by. Henry Meier
I hate the snow and I hate the cold, so it’s only logical that I ended up living in the Northeast. I would love to ignore the snow coming down faster than President Obama’s poll ratings but I know that at some point I’m going to have to fire up the snow blower and deal with the mess.
Similarly, credit unions face a systemic threat that they can’t wish away. My concern is that the threat posed by hackers is as great a risk to the viability of small credit unions as more commonly voiced concerns such as regulatory burden. The bottom line is this: larger institutions will be able to absorb the cost of inevitable cybercrime and make the investments to at least put hurdles in the way of hackers. Smaller institutions simply don’t have the means at their disposal. As members become more cognizant of these risks, their willingness to continue to use the small town institution will fade away.
Think this is just a depressing diagnosis from a snow-hating guy who has only had one cup of coffee?
It was disclosed yesterday that the Target breach continued for days after Target thought it had identified and dealt with the problem. If the technology can outfox a company as large as Target under intense public scrutiny, does your friendly neighborhood credit union really stand a chance when hackers look to exploit vulnerabilities in your IT system?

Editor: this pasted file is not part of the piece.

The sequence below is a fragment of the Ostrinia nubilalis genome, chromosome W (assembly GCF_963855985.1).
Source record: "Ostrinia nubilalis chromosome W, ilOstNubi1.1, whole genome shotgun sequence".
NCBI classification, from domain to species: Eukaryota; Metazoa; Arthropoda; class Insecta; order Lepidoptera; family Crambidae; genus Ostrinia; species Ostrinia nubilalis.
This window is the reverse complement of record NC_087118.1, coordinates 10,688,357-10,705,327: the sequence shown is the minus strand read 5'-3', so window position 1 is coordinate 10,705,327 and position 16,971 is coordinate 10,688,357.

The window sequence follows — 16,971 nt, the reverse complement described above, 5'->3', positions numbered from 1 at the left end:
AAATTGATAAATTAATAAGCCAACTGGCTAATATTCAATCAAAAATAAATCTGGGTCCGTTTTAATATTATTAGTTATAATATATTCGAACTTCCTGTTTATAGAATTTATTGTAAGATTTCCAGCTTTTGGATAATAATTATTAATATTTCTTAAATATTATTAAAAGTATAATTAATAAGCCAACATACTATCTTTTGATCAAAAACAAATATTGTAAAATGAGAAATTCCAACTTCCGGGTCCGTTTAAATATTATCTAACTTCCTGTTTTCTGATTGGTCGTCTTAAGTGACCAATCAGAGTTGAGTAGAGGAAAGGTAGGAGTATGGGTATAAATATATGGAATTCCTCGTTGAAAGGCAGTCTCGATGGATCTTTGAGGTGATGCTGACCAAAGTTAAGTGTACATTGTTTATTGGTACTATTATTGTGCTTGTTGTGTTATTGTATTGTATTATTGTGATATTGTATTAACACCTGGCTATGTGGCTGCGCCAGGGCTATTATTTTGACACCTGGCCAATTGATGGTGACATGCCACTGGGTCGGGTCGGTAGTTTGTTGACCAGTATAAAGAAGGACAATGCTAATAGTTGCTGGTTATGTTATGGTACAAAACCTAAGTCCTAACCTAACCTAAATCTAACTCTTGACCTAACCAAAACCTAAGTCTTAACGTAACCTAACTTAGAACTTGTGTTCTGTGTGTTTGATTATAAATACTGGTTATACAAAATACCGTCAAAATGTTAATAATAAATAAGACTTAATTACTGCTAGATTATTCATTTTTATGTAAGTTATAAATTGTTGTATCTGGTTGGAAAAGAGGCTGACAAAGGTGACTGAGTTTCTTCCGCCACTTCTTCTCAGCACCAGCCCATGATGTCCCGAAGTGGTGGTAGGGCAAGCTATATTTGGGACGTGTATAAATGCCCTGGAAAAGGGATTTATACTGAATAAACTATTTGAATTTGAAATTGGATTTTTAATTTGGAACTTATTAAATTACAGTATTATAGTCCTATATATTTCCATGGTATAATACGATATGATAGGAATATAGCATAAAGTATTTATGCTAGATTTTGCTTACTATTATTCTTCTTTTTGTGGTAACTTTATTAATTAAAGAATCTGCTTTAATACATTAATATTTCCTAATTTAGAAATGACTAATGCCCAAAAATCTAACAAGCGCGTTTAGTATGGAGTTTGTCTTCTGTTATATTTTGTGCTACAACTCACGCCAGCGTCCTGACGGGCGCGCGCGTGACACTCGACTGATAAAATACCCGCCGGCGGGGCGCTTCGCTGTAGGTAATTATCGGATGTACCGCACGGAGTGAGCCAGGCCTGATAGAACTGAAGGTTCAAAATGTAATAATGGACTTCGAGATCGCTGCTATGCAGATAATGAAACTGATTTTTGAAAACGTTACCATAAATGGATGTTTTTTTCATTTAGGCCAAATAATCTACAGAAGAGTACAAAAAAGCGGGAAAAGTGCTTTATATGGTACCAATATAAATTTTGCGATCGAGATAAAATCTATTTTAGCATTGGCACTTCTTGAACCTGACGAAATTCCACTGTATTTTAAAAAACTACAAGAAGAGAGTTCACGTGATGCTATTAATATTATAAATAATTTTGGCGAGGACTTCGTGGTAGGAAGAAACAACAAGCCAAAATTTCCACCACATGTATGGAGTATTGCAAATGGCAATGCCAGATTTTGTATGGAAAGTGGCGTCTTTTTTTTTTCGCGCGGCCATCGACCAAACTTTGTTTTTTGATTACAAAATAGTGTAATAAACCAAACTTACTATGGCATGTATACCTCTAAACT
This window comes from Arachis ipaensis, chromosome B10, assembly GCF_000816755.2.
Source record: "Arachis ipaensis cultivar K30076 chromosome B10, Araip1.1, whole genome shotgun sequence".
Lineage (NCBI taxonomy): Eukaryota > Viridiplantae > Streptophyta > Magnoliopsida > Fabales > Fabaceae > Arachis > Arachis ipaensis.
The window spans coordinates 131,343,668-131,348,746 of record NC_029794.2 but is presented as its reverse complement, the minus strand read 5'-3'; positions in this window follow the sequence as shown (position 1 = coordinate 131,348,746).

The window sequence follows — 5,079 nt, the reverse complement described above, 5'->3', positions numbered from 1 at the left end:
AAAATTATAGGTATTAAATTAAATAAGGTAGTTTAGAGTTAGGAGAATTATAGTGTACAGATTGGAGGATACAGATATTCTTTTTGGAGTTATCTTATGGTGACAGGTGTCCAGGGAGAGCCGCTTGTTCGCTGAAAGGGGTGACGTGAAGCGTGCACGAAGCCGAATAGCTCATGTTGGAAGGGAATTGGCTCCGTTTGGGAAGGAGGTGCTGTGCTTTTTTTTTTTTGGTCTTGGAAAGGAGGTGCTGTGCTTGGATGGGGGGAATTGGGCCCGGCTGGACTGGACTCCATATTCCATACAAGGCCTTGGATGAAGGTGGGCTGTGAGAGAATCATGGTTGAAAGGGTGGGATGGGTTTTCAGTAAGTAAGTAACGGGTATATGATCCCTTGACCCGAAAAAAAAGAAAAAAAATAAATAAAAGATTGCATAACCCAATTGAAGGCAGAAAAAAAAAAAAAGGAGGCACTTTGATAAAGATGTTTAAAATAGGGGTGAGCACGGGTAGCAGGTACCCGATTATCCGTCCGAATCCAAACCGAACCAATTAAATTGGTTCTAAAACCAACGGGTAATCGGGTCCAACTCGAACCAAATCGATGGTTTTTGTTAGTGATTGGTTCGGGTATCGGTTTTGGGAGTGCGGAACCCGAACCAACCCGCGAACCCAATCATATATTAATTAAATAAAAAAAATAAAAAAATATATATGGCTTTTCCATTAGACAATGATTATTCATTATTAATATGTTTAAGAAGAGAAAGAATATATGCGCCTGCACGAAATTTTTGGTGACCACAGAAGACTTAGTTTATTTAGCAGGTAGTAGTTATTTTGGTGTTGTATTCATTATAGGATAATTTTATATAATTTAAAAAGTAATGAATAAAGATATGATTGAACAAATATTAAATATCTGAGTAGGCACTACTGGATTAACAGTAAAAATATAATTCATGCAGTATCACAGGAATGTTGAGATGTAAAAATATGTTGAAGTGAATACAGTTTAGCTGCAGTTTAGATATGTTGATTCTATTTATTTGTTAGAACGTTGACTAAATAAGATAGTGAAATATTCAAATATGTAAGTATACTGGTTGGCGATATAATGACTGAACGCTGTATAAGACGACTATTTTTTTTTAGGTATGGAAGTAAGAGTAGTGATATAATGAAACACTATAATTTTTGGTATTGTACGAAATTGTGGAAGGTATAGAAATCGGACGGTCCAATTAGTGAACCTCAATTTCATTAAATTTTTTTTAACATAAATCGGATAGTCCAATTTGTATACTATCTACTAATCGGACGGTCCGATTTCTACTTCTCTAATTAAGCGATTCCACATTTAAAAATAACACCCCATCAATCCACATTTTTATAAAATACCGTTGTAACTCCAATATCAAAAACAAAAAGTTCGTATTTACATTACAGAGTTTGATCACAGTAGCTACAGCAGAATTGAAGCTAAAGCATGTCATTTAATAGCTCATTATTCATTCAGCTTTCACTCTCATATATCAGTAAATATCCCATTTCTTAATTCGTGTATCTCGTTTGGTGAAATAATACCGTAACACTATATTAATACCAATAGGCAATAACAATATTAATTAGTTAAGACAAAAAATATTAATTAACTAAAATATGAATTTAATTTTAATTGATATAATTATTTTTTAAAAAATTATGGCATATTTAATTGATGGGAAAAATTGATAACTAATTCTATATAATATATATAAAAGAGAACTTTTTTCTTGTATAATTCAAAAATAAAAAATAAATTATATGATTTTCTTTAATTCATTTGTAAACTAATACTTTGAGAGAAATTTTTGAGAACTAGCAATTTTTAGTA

Fortunately, even without needed legislative reforms, there are some basic steps that can be taken to guard against this trend. Let’s start leveraging our IT expertise. If the industry pulls together its IT services into a single network to facilitate back office processes, this won’t prevent data breaches but it will make it cost effective for smaller institutions to invest in the type of sophisticated IT that is going to become an invaluable component of future growth.continue reading »